Arsenic is an element found in nature, and in man-made products, including pesticides. It comes in two forms; an organic form that is not generally considered harmful, and an inorganic form that is toxic to humans and can cause cancer.
Low levels of arsenic occur naturally in soil and water. Plants take up arsenic as they grow which is how it makes its way into your food. Food is the major source of arsenic exposure for most people, in particular from rice and rice products. The FDA does not currently regulate the amount of arsenic that can be in our food. Use information provided on this website to reduce your exposure.
In some places, drinking water may contain arsenic from natural or man-made sources. Public water systems must keep arsenic below a limit set by the EPA, but if you are on a private well, you should make sure to test your well water for arsenic.
Exposure to low doses of arsenic may change the way cells communicate and reduce their ability to function. Infants, children and pregnant women are more susceptible to the harmful effects of arsenic. Research has found that children born and raised in areas where arsenic exposure was high were more likely to have problems with growth, immune function and neurological development.
Arsenic exposure may play a role in the development of diabetes, cancer, vascular disease and lung disease. Long term exposure to high levels of arsenic is associated with increased rates of skin cancer, bladder cancer and heart disease.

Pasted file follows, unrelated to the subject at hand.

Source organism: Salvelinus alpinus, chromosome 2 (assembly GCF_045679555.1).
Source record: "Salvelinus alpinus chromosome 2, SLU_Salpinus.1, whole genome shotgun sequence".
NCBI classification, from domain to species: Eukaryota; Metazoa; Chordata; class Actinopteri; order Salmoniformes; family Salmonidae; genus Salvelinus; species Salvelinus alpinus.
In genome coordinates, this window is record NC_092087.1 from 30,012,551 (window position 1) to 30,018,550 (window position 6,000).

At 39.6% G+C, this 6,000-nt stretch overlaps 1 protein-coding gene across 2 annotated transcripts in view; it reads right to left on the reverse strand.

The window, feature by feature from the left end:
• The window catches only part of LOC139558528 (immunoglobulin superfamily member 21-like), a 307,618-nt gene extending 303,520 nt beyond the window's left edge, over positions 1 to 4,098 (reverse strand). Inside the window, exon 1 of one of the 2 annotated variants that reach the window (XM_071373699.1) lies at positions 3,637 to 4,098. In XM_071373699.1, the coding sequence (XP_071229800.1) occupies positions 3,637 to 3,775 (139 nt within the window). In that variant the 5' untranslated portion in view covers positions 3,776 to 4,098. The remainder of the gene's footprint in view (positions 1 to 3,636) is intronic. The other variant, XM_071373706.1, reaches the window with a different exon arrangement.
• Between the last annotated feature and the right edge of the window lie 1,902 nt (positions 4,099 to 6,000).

There is no safe level of arsenic exposure. You can reduce the risk of adverse health effects by reducing your exposure.
Estimated Exposure to Arsenic in Breastfed and Formula-Fed Infants in a United States Cohort
By: Courtney C. Carignan, Kathryn L. Cottingham, Brian P. Jackson Shohreh F. Farzan, A. Jay Gandolfi, Tracy Punshon, Carol L. Folt, and Margaret R. Karagas
National Institute of Environmental Health Sciences
February 23, 2015
Previous studies indicate that breast milk arsenic concentrations are relatively low even in areas with high
drinking water arsenic. However, it is uncertain whether breastfeeding leads to reduced infant exposure to arsenic in regions with lower arsenic concentrations.
In Search of "Just Right": The Challenge of Regulating Arsenic in Rice
By: Charles W. Schmidt
Environmental Health Perspectives
A regulation that's too high may not adequately protect health, and a regulation that's too low could be infeasible for producers to achieve.
Getting to the Bottom of Arsenic Standards and Guidelines
By: Andrew A. Meharg and Andrea Raab
University of Aberdeen
May 14, 2010
Arsenic (As) is a notorious metalloid that poses a significant health hazard in many regions. As a carcinogenic toxicant, its "safe levels" can often be legislated lower than the natural background. Since such levels are intimately tied to the ability to detect harmful forms of As in water or food-where the form(s) in question need ascertaining-choosing reasonably available analytical techniques complicate public health policies, especially in developing regions. In this Feature, Meharg and Raab review the international approaches to As and comment on how the protocols might better be crafted.